Randomised Trials Could Help to Return Children Safely to Schools – Study Shows

Schools are closing again in response to surging levels of COVID-19, but staging randomised trials when students eventually return could help to clarify uncertainties around when we should send children back to the classroom, according to a new study.

Experts say that school reopening policies currently lack a rigorous evidence base – leading to the wide variation in policies around the world, but staging cluster randomised trials (CRT) would create a body of evidence to help policymakers make the right decisions. The pandemic’s rapid onslaught meant many public health policies had to be put into practice quickly despite uncertainty about the risks from SARS-CoV-2 and the effectiveness of various prevention measures.

An international research team say that when governments renew steps toward re-opening schools, there will be an opportunity to answer questions about the impact of closures on the transmission of the virus, as well as when and how these restrictions can be safely lifted. Led by scientists at the University of Birmingham, the team – which includes experts from Harvard University, the University of Pennsylvania and Western University, Canada – today published their findings in Clinical Trials.

Report co-author Professor Karla Hemming, from the University of Birmingham’s Institute of Applied Health Research, commented: ‘As COVID-19 cases and deaths ebb and flow around the world, the question of when and how to withdraw public health policies is pressing. Many regions face new waves of outbreaks and new lockdowns. Whether and when schools can re-open and stay open will continue to be a question of utmost importance, but policymakers are left to make such decisions in the absence of rigorous evidence.’

‘Given the impact of school closures on both education and the economy, schools cannot remain closed indefinitely. But when and how can they be reopened safely? A cluster-randomised trial is a rigorous and ethical way to resolve these uncertainties.’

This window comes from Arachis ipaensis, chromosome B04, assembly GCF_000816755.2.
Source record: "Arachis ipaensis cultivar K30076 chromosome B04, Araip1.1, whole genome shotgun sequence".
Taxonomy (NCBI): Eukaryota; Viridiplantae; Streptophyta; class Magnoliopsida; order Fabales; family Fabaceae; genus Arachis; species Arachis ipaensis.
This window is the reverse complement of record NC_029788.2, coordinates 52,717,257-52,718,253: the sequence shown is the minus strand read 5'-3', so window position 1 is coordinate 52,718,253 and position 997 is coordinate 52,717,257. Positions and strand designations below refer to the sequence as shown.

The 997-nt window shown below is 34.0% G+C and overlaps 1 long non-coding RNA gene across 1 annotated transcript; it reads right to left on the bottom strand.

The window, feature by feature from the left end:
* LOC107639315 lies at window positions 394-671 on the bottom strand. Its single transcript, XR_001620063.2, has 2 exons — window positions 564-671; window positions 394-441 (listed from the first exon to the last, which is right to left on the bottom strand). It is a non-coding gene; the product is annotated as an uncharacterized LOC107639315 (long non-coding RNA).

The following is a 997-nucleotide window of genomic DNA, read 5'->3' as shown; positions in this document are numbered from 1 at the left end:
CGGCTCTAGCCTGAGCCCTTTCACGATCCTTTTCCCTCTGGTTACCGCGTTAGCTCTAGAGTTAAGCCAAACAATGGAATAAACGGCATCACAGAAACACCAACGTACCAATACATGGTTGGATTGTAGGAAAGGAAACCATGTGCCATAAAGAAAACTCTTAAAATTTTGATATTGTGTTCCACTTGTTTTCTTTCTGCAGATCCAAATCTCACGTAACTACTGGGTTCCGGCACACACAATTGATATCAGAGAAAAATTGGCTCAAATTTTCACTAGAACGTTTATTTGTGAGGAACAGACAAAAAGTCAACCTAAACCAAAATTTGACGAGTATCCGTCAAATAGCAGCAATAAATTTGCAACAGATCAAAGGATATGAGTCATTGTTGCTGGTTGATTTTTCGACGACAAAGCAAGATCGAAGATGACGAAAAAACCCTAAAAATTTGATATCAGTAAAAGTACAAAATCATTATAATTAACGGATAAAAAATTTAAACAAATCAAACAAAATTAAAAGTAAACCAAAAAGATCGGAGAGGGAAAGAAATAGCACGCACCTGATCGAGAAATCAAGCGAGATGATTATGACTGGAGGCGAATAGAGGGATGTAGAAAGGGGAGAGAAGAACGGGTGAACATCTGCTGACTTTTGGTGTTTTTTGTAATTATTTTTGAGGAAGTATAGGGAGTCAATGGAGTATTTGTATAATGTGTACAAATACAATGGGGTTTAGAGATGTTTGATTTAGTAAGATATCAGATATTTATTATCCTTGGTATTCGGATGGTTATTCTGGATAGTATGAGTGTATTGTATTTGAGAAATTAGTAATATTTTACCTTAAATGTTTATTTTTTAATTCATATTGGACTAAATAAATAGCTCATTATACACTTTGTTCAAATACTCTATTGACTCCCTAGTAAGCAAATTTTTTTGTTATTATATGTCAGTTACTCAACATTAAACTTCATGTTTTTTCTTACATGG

Researchers noted a wide variation between countries. Swedish schools remained open for under-16s throughout the pandemic, while Denmark, Germany, and Norway reopened schools after a period of closure. Italy and Spain chose to keep schools closed until autumn last year, while schools in Austria, the Czech Republic, and Russia have at times closed. Variability is also seen within the US at the state and county level.

Justifications for these decisions varied, with some officials relying on local test positivity rates and others focusing on numbers of new cases within schools. Re-opening primary schools in Quebec, Canada, was associated with relatively few new cases, yet opening primary and secondary schools in Israel was associated with several outbreaks and the re-closure of some schools.

The researchers say CRTs are well suited to the rigorous evaluation of public health policies, with key aspects of trial design deserving special attention:

  • Running such a study should only be considered when community transmission is under control and the health system has capacity.
  • As the main interest is community transmission of SARS-CoV-2, the study would have to include many municipalities or regions.
  • Entire regions (including all schools within) would be randomised to either remain closed or to re-open.
  • For schools reopening, this would mean operating under precautions, including social distancing, mask-wearing, and possibly evening testing. Teachers and children are clinically extremely vulnerable should be allowed to remain at home.
  • For schools remaining closed, the burdens of keeping schools closed require careful consideration, especially for those who are more vulnerable at home.